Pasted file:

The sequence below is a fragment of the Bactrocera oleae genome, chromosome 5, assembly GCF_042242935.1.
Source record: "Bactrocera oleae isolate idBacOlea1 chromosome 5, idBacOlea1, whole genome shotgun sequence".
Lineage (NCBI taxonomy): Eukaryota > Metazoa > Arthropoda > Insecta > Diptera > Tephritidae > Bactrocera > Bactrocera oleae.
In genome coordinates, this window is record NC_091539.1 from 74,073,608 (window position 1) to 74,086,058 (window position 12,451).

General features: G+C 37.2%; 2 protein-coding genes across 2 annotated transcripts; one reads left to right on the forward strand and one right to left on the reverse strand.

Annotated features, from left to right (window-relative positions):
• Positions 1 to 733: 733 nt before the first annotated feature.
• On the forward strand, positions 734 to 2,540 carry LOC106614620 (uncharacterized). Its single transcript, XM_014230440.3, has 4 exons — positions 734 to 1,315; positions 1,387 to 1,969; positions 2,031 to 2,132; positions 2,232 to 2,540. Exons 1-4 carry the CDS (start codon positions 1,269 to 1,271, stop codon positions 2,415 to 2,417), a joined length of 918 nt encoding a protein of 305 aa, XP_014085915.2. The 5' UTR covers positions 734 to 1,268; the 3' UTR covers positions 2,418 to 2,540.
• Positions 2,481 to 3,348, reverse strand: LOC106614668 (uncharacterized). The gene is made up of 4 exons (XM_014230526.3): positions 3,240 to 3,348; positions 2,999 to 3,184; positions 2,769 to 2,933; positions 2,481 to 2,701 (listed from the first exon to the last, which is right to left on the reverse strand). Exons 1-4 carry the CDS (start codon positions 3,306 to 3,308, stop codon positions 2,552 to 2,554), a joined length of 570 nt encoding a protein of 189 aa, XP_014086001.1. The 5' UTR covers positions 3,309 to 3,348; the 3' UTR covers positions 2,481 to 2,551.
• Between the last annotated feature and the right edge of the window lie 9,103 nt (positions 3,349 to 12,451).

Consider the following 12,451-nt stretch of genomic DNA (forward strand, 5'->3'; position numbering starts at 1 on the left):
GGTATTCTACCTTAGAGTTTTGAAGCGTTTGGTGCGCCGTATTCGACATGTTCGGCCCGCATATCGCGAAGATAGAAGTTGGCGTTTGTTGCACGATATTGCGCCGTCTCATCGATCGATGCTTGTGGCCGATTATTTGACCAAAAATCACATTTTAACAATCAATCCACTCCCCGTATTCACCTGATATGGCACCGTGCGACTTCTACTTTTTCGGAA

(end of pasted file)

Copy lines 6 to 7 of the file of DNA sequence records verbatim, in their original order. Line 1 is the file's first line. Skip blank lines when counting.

Annotated features, from left to right (window-relative positions):
• Positions 1 to 733: 733 nt before the first annotated feature.